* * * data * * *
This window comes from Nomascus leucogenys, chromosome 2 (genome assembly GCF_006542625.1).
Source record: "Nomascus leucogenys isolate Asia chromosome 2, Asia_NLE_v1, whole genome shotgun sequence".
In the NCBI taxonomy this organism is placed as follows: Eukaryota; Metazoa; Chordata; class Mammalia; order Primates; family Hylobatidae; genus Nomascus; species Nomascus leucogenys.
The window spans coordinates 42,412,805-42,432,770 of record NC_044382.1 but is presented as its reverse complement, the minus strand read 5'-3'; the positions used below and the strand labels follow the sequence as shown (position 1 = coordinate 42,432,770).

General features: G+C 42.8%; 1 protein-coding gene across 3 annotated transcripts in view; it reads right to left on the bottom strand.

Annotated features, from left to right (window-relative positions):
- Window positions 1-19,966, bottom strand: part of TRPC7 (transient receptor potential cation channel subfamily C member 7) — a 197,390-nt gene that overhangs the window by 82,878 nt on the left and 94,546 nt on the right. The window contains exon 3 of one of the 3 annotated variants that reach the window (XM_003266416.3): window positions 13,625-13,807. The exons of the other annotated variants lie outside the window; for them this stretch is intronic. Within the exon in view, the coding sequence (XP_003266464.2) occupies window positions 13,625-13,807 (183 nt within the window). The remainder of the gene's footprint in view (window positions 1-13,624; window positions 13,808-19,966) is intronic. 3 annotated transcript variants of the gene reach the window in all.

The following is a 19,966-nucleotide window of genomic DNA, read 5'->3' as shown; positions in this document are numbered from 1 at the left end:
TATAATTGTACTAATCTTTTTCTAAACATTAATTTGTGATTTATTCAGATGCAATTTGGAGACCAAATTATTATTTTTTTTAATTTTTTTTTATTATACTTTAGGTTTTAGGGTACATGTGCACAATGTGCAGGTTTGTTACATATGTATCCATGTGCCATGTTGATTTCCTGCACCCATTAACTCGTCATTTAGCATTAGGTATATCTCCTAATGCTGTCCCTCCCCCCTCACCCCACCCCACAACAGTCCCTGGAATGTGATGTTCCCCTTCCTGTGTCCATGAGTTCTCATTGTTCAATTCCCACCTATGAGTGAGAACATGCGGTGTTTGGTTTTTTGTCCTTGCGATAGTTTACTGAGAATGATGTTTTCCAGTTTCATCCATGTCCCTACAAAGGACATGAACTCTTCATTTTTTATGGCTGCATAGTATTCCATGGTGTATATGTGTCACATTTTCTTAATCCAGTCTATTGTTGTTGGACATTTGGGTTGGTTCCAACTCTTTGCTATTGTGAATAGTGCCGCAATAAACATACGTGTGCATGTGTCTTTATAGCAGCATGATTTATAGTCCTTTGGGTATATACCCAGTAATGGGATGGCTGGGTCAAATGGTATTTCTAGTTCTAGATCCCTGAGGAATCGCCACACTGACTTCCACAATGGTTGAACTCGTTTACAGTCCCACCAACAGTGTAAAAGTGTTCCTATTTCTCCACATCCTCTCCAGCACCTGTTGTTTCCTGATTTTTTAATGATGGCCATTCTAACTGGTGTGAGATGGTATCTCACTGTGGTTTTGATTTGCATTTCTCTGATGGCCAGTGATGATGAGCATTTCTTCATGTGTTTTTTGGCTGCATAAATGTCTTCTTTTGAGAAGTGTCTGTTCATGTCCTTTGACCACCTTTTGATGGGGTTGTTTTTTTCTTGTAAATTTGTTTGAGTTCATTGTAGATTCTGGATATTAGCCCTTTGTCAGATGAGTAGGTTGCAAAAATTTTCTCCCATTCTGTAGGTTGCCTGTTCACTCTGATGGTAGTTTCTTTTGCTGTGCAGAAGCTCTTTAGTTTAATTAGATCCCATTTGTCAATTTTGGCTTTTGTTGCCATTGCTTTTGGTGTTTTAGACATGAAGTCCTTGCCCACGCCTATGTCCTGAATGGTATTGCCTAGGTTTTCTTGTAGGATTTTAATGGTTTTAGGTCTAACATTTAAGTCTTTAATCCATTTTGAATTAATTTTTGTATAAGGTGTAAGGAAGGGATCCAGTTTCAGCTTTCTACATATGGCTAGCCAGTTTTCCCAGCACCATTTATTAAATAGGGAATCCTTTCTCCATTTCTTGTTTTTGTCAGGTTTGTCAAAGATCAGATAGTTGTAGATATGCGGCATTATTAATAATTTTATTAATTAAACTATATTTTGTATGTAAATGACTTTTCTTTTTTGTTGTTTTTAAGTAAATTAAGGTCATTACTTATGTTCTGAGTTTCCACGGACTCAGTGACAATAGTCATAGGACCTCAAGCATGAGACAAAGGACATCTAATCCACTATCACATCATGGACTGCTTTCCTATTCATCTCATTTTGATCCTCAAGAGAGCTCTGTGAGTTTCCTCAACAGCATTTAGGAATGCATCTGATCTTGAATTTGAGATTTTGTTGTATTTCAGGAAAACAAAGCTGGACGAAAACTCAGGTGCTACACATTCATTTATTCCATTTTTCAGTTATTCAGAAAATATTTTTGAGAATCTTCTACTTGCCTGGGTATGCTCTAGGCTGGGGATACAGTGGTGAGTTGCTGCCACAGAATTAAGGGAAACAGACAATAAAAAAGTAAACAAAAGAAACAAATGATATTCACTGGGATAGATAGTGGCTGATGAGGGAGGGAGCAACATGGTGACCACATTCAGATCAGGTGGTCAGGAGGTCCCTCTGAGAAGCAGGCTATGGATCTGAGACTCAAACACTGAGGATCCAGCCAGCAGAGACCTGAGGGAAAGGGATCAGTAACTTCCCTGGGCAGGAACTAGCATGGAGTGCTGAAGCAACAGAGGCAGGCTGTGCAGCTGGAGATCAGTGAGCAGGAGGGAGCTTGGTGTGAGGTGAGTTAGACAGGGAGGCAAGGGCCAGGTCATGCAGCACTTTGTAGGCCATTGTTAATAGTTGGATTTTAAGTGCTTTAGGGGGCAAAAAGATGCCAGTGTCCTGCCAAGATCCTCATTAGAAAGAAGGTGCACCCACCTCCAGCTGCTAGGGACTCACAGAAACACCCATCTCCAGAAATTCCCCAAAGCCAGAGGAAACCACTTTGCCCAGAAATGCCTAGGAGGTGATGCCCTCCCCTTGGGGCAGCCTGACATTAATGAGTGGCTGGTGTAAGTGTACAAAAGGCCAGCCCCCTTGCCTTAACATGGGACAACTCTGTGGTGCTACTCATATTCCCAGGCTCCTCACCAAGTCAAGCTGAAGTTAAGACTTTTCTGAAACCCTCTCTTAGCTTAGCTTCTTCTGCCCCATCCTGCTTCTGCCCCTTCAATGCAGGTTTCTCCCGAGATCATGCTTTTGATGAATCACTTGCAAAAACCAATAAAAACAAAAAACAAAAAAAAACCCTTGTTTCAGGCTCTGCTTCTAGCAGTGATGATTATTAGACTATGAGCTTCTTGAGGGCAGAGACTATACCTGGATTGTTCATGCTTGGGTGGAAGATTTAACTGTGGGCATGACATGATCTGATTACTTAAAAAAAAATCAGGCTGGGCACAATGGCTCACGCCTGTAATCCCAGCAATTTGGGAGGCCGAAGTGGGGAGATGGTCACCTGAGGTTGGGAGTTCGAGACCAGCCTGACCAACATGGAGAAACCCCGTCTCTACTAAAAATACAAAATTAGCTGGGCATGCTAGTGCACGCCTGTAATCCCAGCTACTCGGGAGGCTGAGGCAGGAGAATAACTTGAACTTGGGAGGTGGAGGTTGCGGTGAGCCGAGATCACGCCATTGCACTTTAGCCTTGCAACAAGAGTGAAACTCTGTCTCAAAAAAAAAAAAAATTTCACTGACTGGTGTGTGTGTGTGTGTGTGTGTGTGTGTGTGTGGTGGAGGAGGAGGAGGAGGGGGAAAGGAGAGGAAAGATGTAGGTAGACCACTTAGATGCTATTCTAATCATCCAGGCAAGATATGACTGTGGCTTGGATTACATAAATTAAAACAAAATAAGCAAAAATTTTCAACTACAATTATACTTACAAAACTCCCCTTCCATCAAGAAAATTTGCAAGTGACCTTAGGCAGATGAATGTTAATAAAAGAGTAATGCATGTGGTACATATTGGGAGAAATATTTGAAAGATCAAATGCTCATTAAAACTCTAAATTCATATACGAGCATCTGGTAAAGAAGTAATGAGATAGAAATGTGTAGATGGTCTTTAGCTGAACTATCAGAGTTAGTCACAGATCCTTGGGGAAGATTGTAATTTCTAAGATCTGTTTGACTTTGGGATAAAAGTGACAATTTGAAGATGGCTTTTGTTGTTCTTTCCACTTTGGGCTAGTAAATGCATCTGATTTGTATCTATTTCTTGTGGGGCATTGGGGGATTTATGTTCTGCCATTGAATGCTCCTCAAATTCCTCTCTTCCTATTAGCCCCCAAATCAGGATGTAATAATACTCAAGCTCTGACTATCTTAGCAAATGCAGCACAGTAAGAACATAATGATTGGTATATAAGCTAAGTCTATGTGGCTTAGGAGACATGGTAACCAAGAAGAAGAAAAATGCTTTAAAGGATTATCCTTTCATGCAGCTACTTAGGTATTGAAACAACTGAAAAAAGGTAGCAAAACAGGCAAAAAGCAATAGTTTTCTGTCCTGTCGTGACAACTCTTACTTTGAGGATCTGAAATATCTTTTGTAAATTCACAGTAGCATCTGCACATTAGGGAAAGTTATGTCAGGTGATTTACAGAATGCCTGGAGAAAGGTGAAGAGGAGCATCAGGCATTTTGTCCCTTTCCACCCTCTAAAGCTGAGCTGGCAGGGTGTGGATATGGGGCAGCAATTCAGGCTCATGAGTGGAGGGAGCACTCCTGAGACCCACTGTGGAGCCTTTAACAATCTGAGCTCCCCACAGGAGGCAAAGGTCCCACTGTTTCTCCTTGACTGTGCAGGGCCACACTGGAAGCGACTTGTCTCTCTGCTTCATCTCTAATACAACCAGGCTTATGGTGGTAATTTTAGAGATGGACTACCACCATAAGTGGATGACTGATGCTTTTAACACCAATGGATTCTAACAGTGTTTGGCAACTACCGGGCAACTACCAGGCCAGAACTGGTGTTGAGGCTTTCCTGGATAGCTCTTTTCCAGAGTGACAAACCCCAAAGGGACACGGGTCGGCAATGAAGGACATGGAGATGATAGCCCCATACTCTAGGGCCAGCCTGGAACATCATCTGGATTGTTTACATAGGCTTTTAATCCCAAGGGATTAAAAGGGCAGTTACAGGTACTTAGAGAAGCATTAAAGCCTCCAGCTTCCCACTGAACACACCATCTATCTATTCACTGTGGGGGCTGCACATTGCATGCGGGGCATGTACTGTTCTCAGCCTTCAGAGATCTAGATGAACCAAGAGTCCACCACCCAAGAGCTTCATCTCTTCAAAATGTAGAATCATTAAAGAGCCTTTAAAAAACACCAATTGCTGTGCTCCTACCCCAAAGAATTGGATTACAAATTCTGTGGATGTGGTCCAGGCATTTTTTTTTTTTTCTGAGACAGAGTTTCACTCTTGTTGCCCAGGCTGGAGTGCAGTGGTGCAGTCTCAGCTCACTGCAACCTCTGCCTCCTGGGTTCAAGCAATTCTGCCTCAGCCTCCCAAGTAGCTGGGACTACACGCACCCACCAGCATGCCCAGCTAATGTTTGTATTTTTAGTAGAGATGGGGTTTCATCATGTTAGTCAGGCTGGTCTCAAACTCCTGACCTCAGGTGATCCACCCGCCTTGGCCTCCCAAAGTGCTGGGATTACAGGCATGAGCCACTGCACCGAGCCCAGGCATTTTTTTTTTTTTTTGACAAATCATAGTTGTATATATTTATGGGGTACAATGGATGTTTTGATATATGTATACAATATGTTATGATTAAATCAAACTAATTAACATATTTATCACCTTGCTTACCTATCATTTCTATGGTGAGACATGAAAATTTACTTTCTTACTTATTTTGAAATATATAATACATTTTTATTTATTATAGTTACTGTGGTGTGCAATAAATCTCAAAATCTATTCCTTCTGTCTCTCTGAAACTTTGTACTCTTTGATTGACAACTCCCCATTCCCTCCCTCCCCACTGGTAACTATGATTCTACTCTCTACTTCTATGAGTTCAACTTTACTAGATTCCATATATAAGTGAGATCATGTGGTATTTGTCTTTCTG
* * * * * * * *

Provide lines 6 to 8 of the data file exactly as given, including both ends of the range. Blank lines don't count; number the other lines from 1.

Annotated features, from left to right (window-relative positions):
- Window positions 1-19,966, bottom strand: part of TRPC7 (transient receptor potential cation channel subfamily C member 7) — a 197,390-nt gene that overhangs the window by 82,878 nt on the left and 94,546 nt on the right. The window contains exon 3 of one of the 3 annotated variants that reach the window (XM_003266416.3): window positions 13,625-13,807. The exons of the other annotated variants lie outside the window; for them this stretch is intronic. Within the exon in view, the coding sequence (XP_003266464.2) occupies window positions 13,625-13,807 (183 nt within the window). The remainder of the gene's footprint in view (window positions 1-13,624; window positions 13,808-19,966) is intronic. 3 annotated transcript variants of the gene reach the window in all.

The following is a 19,966-nucleotide window of genomic DNA, read 5'->3' as shown; positions in this document are numbered from 1 at the left end: